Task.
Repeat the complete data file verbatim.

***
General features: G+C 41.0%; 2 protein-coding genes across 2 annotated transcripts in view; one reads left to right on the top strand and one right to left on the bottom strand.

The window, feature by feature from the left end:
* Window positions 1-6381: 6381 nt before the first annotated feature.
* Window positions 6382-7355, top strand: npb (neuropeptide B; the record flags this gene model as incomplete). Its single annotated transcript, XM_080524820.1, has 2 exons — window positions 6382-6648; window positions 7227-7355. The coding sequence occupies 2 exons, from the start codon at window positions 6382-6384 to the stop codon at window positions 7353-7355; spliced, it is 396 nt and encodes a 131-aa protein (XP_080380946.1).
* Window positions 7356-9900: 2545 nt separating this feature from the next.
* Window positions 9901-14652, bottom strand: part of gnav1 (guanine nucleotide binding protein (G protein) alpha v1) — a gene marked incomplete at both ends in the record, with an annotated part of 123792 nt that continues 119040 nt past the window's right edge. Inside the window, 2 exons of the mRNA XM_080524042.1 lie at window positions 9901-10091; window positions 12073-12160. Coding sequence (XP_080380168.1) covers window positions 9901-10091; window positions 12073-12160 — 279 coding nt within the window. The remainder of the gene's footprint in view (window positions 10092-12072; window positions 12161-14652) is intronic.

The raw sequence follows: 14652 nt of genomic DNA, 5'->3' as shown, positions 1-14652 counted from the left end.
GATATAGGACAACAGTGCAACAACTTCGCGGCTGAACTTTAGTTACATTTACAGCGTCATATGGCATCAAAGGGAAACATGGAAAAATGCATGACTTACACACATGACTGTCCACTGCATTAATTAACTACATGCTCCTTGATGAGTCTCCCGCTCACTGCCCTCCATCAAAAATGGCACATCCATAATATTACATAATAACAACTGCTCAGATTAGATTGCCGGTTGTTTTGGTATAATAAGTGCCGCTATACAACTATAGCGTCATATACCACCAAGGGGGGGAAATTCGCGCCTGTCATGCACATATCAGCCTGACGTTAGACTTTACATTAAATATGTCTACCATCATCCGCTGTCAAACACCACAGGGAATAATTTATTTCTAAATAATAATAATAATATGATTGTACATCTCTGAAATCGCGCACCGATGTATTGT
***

General features: G+C 41.0%; 2 protein-coding genes across 2 annotated transcripts in view; one reads left to right on the top strand and one right to left on the bottom strand.

The window, feature by feature from the left end:
* Window positions 1-6381: 6381 nt before the first annotated feature.
* Window positions 6382-7355, top strand: npb (neuropeptide B; the record flags this gene model as incomplete). Its single annotated transcript, XM_080524820.1, has 2 exons — window positions 6382-6648; window positions 7227-7355. The coding sequence occupies 2 exons, from the start codon at window positions 6382-6384 to the stop codon at window positions 7353-7355; spliced, it is 396 nt and encodes a 131-aa protein (XP_080380946.1).
* Window positions 7356-9900: 2545 nt separating this feature from the next.
* Window positions 9901-14652, bottom strand: part of gnav1 (guanine nucleotide binding protein (G protein) alpha v1) — a gene marked incomplete at both ends in the record, with an annotated part of 123792 nt that continues 119040 nt past the window's right edge. Inside the window, 2 exons of the mRNA XM_080524042.1 lie at window positions 9901-10091; window positions 12073-12160. Coding sequence (XP_080380168.1) covers window positions 9901-10091; window positions 12073-12160 — 279 coding nt within the window. The remainder of the gene's footprint in view (window positions 10092-12072; window positions 12161-14652) is intronic.

The raw sequence follows: 14652 nt of genomic DNA, 5'->3' as shown, positions 1-14652 counted from the left end.
GATATAGGACAACAGTGCAACAACTTCGCGGCTGAACTTTAGTTACATTTACAGCGTCATATGGCATCAAAGGGAAACATGGAAAAATGCATGACTTACACACATGACTGTCCACTGCATTAATTAACTACATGCTCCTTGATGAGTCTCCCGCTCACTGCCCTCCATCAAAAATGGCACATCCATAATATTACATAATAACAACTGCTCAGATTAGATTGCCGGTTGTTTTGGTATAATAAGTGCCGCTATACAACTATAGCGTCATATACCACCAAGGGGGGGAAATTCGCGCCTGTCATGCACATATCAGCCTGACGTTAGACTTTACATTAAATATGTCTACCATCATCCGCTGTCAAACACCACAGGGAATAATTTATTTCTAAATAATAATAATAATATGATTGTACATCTCTGAAATCGCGCACCGATGTATTGT